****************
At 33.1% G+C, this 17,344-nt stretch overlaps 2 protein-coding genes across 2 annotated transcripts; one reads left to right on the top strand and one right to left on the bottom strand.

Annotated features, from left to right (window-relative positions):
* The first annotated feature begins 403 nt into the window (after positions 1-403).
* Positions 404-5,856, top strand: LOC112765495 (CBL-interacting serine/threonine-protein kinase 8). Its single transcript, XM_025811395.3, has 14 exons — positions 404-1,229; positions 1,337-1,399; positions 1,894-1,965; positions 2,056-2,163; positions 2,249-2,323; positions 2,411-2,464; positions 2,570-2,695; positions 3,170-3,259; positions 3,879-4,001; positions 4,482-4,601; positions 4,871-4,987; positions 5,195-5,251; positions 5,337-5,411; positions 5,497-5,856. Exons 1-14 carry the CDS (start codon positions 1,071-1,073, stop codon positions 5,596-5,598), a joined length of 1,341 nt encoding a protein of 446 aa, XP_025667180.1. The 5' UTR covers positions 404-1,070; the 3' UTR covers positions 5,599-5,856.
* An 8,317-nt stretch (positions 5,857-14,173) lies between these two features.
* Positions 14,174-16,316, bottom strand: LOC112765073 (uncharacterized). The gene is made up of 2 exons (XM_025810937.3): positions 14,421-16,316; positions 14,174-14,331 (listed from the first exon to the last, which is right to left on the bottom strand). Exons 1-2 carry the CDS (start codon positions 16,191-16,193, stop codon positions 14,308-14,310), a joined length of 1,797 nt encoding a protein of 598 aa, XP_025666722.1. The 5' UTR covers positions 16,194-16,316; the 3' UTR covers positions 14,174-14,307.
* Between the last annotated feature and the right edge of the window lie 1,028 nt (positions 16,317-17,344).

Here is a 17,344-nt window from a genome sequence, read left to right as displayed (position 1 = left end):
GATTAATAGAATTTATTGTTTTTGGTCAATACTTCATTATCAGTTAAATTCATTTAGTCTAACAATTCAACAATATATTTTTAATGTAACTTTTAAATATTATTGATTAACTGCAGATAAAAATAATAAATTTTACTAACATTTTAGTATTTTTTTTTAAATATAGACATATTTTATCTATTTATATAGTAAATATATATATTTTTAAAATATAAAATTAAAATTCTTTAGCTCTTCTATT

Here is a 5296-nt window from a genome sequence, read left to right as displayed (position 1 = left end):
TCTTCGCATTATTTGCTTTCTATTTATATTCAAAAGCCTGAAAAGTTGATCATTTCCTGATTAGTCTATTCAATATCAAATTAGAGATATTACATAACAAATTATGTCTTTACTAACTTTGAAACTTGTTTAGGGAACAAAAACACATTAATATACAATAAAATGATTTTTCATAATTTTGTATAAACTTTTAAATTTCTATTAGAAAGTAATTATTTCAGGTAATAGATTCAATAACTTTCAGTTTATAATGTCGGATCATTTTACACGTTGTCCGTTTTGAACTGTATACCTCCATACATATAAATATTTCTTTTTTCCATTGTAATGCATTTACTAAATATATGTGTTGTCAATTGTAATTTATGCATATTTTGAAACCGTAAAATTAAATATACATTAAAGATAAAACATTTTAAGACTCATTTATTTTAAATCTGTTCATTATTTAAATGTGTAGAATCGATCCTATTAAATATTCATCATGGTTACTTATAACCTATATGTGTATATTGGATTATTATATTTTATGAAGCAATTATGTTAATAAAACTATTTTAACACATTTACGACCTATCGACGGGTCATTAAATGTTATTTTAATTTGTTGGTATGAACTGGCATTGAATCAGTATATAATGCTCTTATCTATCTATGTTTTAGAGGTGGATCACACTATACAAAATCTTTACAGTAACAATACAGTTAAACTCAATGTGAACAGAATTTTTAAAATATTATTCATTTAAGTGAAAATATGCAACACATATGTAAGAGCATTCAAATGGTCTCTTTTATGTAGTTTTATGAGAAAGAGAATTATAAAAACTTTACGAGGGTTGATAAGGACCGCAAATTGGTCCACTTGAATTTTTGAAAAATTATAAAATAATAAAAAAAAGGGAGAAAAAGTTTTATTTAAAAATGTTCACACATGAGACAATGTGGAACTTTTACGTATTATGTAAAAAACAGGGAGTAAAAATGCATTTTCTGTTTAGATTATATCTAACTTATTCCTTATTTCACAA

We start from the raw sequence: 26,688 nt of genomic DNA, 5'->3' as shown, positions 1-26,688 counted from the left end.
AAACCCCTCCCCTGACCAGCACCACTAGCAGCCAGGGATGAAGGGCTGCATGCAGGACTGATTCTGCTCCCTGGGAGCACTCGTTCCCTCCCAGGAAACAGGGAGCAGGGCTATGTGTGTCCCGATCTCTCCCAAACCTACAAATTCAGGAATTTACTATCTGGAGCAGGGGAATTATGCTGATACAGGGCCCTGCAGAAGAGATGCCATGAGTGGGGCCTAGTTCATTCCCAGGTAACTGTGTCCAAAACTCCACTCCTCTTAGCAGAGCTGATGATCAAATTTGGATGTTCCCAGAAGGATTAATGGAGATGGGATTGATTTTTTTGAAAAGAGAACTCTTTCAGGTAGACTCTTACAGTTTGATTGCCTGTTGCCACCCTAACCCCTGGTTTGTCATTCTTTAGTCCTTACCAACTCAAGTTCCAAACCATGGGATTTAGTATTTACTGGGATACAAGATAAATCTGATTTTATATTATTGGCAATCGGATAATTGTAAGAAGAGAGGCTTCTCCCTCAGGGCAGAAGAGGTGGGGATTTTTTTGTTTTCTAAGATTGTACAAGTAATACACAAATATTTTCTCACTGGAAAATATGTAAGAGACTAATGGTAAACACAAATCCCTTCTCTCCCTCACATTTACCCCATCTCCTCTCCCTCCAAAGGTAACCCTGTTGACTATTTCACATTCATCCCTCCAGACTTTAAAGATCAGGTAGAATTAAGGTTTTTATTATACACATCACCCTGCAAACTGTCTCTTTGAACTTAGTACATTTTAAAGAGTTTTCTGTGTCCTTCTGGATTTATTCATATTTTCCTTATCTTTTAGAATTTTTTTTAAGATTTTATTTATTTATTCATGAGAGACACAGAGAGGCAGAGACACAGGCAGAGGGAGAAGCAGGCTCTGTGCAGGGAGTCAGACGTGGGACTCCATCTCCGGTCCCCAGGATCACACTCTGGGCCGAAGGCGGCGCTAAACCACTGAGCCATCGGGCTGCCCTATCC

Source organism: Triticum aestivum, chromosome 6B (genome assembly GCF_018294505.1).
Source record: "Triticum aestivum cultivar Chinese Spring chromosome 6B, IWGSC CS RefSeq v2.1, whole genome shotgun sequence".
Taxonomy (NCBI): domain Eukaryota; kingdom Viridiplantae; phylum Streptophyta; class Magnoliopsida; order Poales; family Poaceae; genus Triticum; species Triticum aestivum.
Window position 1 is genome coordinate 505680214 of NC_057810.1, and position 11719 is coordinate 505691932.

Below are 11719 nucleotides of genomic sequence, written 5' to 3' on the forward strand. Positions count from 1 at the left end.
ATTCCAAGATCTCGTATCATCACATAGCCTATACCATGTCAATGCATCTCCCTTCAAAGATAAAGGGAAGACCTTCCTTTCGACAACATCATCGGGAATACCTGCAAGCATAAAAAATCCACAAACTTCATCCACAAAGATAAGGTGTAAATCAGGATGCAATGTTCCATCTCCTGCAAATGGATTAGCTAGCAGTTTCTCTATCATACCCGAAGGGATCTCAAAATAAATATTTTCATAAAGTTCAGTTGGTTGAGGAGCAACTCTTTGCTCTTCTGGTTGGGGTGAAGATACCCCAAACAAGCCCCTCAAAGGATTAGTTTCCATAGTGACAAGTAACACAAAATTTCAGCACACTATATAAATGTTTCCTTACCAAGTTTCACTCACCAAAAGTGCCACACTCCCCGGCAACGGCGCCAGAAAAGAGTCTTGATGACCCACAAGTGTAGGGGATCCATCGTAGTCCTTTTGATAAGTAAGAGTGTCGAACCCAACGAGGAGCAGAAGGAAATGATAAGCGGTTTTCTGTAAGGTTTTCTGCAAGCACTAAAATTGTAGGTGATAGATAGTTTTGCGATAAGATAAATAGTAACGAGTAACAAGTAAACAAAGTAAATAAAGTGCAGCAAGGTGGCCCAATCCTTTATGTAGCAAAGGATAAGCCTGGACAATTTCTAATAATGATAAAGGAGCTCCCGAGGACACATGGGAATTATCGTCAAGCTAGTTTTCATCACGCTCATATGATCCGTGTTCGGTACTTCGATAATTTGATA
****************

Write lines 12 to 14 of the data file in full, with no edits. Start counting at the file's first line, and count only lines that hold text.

We start from the raw sequence: 26,688 nt of genomic DNA, 5'->3' as shown, positions 1-26,688 counted from the left end.
AAACCCCTCCCCTGACCAGCACCACTAGCAGCCAGGGATGAAGGGCTGCATGCAGGACTGATTCTGCTCCCTGGGAGCACTCGTTCCCTCCCAGGAAACAGGGAGCAGGGCTATGTGTGTCCCGATCTCTCCCAAACCTACAAATTCAGGAATTTACTATCTGGAGCAGGGGAATTATGCTGATACAGGGCCCTGCAGAAGAGATGCCATGAGTGGGGCCTAGTTCATTCCCAGGTAACTGTGTCCAAAACTCCACTCCTCTTAGCAGAGCTGATGATCAAATTTGGATGTTCCCAGAAGGATTAATGGAGATGGGATTGATTTTTTTGAAAAGAGAACTCTTTCAGGTAGACTCTTACAGTTTGATTGCCTGTTGCCACCCTAACCCCTGGTTTGTCATTCTTTAGTCCTTACCAACTCAAGTTCCAAACCATGGGATTTAGTATTTACTGGGATACAAGATAAATCTGATTTTATATTATTGGCAATCGGATAATTGTAAGAAGAGAGGCTTCTCCCTCAGGGCAGAAGAGGTGGGGATTTTTTTGTTTTCTAAGATTGTACAAGTAATACACAAATATTTTCTCACTGGAAAATATGTAAGAGACTAATGGTAAACACAAATCCCTTCTCTCCCTCACATTTACCCCATCTCCTCTCCCTCCAAAGGTAACCCTGTTGACTATTTCACATTCATCCCTCCAGACTTTAAAGATCAGGTAGAATTAAGGTTTTTATTATACACATCACCCTGCAAACTGTCTCTTTGAACTTAGTACATTTTAAAGAGTTTTCTGTGTCCTTCTGGATTTATTCATATTTTCCTTATCTTTTAGAATTTTTTTTAAGATTTTATTTATTTATTCATGAGAGACACAGAGAGGCAGAGACACAGGCAGAGGGAGAAGCAGGCTCTGTGCAGGGAGTCAGACGTGGGACTCCATCTCCGGTCCCCAGGATCACACTCTGGGCCGAAGGCGGCGCTAAACCACTGAGCCATCGGGCTGCCCTATCC

Source organism: Triticum aestivum, chromosome 6B (genome assembly GCF_018294505.1).